Seen from the South development aid seems often more linked to strategic or commercial interests of the donor countries, than intended to truly support their development. The conditionality is associated more with ideology and paternalism then with pragmatic approaches to solving their problems. From their side donor countries observe that funds are wasted by politicians who are more concerned with personal interest than increasing the purchasing power of the poor. They ask themselves if the problems will ever be solved?

So, is development policy still worth while? Could it be part of the problem, contribution to keeping corrupt regimes in power?

These questions raise real issue that need serious assessment. We from the North must refrain from the temptation to use a so called 'realistic' review of the results as a shield behind which we can cynically hide for our responsibilities.

If we notice that some forms of aid are not effective this does not prove that continuation of development policy is not worth it. Also in our countries projects fail. The existence of disease for which there is no cure is not an excuse to leave the patient suffering.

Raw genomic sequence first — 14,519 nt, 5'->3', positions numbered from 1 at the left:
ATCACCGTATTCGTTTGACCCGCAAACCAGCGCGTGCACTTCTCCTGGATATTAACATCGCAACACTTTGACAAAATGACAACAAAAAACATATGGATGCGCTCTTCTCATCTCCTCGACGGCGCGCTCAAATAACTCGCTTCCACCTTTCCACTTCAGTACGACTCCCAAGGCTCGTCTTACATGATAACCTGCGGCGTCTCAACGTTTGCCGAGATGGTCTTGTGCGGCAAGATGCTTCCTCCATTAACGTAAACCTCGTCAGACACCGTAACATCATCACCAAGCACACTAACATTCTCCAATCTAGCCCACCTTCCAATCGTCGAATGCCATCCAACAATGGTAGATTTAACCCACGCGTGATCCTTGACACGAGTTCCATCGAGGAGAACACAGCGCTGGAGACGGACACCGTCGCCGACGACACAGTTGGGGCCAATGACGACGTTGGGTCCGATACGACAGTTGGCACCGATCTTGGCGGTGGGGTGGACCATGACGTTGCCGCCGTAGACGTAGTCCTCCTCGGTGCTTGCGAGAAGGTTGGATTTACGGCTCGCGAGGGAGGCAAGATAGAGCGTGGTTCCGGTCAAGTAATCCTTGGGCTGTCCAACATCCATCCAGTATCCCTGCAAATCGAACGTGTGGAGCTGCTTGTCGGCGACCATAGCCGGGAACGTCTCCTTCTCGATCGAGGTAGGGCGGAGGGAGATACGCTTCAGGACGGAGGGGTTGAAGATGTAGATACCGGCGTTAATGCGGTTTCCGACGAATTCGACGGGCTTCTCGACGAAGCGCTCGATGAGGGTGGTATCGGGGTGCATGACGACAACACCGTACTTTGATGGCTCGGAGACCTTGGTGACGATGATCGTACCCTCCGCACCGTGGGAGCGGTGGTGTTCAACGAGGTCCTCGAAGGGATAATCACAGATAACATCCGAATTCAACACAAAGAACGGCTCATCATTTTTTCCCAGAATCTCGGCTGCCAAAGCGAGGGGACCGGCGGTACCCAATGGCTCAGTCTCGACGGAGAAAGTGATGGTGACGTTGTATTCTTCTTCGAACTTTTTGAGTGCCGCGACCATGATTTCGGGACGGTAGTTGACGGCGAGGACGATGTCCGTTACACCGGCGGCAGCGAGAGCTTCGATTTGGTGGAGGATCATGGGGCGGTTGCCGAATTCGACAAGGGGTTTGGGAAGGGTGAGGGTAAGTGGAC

Notwithstanding many failures in most parts of the developing world a generation is now growing up with more chances to good health, better education, and a higher income than their parents, even if we are aware that this is not the case everywhere. Valuable results have been achieved in areas like agriculture, health care, combating disease, education and dissemination of technological knowledge.

Allow me to make a few remarks to this last point

Technical change

This is a potent source of social and cultural transformation - we see that today in the impact of modern information technology. Modern technology is a liberating force and a disruptive force, rendering old ways obsolescent and imposing on the individual and the small community the requirement of the mass society.

Within the industrial societies we have some experience in handling technical change, even if we have not fully solved the problems of social disruption resulting from rapid innovation. Transfer and acceptance of technology is never culturally neutral. It must be evident that for developing societies, technical change poses even greater cultural and social problems.